Ban (law)  

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 This page Ban (law) is part of the censorship portal.   Illustration:  Cover of the Nazi Germany 1937 Degenerate art exhibition.
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This page Ban (law) is part of the censorship portal.
Illustration: Cover of the Nazi Germany 1937 Degenerate art exhibition.
The Index Librorum Prohibitorum ("List of Prohibited Books") is a list of publications which the Catholic Church censored for being a danger to itself and the faith of its members. The various editions also contain the rules of the Church relating to the reading, selling and censorship of books. The aim of the list was to prevent the reading of immoral books or works containing theological errors and to prevent the corruption of the faithful.
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The Index Librorum Prohibitorum ("List of Prohibited Books") is a list of publications which the Catholic Church censored for being a danger to itself and the faith of its members. The various editions also contain the rules of the Church relating to the reading, selling and censorship of books. The aim of the list was to prevent the reading of immoral books or works containing theological errors and to prevent the corruption of the faithful.

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Train wreck at Montparnasse (October 22, 1895) by Studio Lévy and Sons.
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Train wreck at Montparnasse (October 22, 1895) by Studio Lévy and Sons.

A ban is, generally, any decree that prohibits something.

Bans are formed for the prohibition of activities within a certain political territory. Some see this as a negative act (equating it to a form of censorship or discrimination).

For nearly the entire history of book and film production, certain media products have been either boycotted by political and religious groups or literally banned by a regime for political or moral reasons. Paradoxically, banning a media product often completely fails to achieve its intention of preventing a media product from being perceived- the publicity given worldwide to banned products often results in it being given attention it might not otherwise receive.

With the advent of the internet, the ability of groups or governments to ban media products is hindered. Obvious problems with using the internet as a distribution system include the inability for a producer to profit from his or her product. Recently, Michael Moore stirred up controversy by encouraging people who were curious about but didn't want to financially support his film, Fahrenheit 9/11, to download it and watch it on their computers.


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Banned books

Banned books


"The book which most deserved to be banned would be a catalogue of banned books," once said Georg Christoph Lichtenberg. Many societies have banned certain books. Grounds for banning are 1) political, 2) religious, 3) sexual and 4) social. The invention of the printing press and movable type led to the Index Librorum Prohibitorum and a climate where every book either first needed an imprimatur or a Royal Privilege.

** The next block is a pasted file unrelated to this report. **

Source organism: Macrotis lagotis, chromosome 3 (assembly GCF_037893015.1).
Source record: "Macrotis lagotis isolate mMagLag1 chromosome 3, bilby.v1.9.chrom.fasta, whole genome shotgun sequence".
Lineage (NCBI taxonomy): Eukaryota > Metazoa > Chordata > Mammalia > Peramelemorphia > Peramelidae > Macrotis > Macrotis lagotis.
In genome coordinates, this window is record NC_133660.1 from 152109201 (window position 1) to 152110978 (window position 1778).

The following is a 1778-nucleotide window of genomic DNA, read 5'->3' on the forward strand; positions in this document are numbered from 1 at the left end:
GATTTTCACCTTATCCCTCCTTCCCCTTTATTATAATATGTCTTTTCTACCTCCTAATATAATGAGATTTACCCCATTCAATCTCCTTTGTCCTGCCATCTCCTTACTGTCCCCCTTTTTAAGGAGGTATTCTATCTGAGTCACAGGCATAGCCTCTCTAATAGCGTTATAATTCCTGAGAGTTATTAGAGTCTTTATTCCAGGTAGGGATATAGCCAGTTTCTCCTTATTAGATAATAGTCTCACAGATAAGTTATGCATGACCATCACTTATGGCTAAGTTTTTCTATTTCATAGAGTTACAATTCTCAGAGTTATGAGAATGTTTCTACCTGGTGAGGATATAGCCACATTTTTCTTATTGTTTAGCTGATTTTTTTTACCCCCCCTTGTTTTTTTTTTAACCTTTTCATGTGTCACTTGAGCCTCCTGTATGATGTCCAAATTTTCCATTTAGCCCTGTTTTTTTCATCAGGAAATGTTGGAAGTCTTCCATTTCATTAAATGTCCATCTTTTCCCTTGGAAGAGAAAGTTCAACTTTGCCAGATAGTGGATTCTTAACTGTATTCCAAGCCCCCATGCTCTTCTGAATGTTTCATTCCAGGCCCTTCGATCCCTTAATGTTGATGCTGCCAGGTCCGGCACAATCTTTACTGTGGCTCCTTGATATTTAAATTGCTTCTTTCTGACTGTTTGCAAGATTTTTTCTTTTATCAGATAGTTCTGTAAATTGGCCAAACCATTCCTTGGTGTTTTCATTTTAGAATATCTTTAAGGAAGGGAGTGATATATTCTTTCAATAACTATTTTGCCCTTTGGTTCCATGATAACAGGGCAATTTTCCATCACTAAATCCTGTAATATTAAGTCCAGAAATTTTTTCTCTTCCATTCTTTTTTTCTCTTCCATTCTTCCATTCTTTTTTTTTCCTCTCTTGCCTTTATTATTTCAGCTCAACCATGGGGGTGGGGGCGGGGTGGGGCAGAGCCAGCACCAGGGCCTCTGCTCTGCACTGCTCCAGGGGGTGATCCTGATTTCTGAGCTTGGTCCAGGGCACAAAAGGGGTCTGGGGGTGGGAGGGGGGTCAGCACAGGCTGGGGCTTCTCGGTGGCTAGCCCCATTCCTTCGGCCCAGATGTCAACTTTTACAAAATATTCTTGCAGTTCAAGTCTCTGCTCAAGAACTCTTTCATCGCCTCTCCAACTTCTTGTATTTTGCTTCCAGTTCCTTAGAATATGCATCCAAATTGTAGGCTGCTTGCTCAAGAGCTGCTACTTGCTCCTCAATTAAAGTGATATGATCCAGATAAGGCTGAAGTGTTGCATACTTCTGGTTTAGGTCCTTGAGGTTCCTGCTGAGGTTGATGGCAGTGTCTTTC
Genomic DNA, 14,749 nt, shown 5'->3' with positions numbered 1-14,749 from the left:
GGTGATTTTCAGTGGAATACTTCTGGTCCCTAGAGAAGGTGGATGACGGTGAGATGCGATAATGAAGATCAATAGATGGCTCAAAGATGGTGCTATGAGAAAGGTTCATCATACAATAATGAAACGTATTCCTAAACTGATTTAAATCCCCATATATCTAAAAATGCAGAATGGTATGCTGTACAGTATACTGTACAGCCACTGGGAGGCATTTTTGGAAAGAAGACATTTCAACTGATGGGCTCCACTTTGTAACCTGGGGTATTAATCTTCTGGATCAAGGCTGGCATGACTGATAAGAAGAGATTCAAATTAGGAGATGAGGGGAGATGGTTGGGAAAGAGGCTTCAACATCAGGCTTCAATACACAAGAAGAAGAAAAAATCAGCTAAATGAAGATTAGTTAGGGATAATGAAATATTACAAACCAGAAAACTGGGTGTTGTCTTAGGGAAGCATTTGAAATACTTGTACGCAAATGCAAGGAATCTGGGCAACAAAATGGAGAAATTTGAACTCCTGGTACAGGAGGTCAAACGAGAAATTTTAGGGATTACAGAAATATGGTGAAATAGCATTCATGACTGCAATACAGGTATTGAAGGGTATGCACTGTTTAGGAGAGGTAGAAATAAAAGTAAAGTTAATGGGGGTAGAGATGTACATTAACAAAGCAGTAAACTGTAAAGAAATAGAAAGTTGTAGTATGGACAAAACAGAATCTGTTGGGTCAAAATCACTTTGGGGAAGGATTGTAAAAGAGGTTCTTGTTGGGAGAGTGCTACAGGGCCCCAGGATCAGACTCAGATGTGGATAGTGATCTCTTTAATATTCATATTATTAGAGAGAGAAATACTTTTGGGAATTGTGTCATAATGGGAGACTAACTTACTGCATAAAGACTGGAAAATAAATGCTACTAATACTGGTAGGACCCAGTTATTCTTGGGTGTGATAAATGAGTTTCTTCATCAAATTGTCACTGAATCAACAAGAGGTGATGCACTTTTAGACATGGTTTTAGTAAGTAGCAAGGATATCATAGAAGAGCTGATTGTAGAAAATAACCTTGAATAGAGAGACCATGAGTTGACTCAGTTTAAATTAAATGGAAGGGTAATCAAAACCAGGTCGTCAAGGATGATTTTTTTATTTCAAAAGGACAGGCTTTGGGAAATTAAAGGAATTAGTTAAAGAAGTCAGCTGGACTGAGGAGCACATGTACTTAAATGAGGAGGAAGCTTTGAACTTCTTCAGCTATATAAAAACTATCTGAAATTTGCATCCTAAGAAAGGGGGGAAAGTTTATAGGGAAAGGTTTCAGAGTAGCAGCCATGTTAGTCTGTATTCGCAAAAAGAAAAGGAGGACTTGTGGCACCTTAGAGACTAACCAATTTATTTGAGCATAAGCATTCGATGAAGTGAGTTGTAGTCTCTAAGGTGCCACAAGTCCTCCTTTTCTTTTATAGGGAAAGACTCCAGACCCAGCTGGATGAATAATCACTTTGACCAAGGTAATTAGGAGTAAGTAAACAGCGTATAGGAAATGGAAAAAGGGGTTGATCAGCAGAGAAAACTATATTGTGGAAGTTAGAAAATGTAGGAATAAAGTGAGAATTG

Banned films

Banned films

For nearly the entire history of film production, certain films have been either boycotted by political and religious groups or literally banned by a regime for political or moral reasons. Paradoxically, banning a movie often completely fails to achieve its intention of preventing a movie from being seen—the publicity given worldwide to banned films often results in it being given attention it might not otherwise receive.

With the advent of the Internet, the ability of groups or governments to ban a film is hindered. High-speed Internet access give more people access to digital copies of movies that might not be available for viewing in theaters.

Banned music

Banned music

Censorship of Music, the practice of censoring music from the public, may take the form of partial or total censorship with the latter banning the music entirely. The music in question may be a song, or part thereof, a collection of songs (such as a particular album) or a genre of music.

Both songs and albums have been banned in the past. It has become less common in western countries. However, the censorship of particular words deemed as profanity is still commonplace.

See also




Unless indicated otherwise, the text in this article is either based on Wikipedia article "Ban (law)" or another language Wikipedia page thereof used under the terms of the GNU Free Documentation License; or on original research by Jahsonic and friends. See Art and Popular Culture's copyright notice.

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